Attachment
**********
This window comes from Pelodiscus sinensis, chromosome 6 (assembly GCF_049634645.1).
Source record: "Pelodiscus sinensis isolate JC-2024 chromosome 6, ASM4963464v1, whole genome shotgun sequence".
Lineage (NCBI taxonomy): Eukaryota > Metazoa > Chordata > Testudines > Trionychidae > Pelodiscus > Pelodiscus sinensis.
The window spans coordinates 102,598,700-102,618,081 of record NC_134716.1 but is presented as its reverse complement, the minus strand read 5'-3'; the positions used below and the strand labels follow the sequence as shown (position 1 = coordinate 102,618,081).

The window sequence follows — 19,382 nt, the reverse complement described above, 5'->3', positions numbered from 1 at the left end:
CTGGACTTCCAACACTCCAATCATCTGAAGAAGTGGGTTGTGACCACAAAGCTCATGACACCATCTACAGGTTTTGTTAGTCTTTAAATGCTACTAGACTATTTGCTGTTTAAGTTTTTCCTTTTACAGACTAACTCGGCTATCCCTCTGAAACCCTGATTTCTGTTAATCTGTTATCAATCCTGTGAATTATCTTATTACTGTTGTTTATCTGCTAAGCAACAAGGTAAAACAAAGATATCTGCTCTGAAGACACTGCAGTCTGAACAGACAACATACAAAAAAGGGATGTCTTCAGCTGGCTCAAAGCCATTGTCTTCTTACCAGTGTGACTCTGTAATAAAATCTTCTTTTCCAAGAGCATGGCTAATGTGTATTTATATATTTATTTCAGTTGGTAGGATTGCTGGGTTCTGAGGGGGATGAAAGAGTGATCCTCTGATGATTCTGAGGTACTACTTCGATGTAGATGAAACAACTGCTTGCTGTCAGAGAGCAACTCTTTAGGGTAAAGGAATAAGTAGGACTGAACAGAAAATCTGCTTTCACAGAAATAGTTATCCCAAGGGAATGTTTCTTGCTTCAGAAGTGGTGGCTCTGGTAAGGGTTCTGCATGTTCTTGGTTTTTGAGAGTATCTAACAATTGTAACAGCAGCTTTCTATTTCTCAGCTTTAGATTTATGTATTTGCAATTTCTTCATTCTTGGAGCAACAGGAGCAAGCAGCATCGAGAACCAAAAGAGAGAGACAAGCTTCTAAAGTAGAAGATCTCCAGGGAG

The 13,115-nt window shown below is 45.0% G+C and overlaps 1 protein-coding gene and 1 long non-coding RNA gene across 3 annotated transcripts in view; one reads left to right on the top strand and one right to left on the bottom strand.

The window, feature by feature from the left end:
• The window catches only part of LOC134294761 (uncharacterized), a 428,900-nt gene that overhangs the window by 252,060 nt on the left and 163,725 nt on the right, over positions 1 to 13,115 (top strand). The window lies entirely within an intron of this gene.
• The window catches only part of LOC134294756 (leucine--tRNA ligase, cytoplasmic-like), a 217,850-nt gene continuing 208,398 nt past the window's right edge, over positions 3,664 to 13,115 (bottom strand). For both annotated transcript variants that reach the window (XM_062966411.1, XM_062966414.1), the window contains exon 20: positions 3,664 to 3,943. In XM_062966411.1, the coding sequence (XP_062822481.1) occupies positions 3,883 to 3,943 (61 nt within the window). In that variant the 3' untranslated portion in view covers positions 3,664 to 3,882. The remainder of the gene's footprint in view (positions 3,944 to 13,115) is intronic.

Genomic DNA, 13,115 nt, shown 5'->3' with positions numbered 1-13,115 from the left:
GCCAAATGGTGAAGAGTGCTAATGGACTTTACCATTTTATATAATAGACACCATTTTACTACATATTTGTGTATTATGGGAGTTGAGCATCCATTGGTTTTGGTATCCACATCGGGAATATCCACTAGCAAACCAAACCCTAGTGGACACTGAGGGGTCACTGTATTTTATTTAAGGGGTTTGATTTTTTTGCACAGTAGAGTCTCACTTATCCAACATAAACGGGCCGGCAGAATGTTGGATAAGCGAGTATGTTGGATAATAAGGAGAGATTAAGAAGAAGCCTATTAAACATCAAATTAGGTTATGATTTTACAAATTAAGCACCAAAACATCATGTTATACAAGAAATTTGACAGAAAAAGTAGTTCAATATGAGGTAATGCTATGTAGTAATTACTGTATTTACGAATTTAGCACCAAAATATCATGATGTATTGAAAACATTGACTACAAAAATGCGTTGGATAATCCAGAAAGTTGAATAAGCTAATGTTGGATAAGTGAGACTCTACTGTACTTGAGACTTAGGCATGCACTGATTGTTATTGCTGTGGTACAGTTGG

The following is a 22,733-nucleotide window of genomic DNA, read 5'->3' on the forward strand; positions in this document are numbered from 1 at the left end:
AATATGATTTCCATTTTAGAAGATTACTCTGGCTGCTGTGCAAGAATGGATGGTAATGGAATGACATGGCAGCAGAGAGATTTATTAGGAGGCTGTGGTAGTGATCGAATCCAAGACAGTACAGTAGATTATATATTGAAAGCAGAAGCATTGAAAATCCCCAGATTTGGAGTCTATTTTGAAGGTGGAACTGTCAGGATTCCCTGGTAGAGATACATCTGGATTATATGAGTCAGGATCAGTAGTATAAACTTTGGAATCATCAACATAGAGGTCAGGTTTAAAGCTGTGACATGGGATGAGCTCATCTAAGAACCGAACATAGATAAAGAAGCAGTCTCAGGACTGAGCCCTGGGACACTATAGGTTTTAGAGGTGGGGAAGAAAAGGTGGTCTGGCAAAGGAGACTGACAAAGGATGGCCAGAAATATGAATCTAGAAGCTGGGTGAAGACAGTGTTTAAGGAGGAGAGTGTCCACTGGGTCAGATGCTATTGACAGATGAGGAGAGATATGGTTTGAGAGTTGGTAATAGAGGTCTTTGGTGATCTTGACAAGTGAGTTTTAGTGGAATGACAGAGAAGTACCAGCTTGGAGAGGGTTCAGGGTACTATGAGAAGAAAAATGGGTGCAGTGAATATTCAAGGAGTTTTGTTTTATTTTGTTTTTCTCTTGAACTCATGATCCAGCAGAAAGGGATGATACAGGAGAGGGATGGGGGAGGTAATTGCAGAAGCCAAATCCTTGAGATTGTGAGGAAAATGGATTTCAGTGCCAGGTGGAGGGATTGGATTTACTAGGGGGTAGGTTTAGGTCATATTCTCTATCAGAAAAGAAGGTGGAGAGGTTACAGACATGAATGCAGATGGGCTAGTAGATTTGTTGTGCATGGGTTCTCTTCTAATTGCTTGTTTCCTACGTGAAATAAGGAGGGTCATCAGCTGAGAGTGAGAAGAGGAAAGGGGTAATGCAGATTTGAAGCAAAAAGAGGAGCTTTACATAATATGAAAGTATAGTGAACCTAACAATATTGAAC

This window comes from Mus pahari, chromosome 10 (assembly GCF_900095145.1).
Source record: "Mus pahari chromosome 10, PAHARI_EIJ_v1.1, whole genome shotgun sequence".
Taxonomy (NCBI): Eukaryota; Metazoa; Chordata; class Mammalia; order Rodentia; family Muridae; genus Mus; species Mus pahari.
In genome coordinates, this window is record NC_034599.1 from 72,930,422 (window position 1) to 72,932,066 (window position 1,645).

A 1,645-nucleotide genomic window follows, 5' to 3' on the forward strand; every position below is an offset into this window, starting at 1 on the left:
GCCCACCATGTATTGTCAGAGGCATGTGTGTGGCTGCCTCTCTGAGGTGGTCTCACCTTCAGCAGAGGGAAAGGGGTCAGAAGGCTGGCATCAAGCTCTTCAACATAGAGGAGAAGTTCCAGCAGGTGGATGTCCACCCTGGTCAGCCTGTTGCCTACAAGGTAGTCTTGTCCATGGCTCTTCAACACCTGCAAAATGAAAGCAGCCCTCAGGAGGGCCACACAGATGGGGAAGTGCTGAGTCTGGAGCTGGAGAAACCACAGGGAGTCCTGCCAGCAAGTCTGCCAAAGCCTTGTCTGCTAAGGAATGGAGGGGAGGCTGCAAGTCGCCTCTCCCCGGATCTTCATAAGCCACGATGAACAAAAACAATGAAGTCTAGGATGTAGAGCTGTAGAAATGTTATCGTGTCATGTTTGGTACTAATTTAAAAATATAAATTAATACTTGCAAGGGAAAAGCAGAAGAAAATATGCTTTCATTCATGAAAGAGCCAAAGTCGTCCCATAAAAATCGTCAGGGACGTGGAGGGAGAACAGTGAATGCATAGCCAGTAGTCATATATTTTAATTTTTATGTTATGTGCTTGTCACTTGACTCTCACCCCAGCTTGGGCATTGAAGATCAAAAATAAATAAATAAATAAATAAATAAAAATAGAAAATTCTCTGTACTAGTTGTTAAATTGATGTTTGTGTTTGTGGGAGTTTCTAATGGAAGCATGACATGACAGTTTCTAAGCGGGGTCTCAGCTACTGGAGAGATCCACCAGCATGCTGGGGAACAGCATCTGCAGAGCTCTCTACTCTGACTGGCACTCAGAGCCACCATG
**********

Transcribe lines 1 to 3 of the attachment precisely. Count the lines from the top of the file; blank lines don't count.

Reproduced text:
This window comes from Pelodiscus sinensis, chromosome 6 (assembly GCF_049634645.1).
Source record: "Pelodiscus sinensis isolate JC-2024 chromosome 6, ASM4963464v1, whole genome shotgun sequence".
Lineage (NCBI taxonomy): Eukaryota > Metazoa > Chordata > Testudines > Trionychidae > Pelodiscus > Pelodiscus sinensis.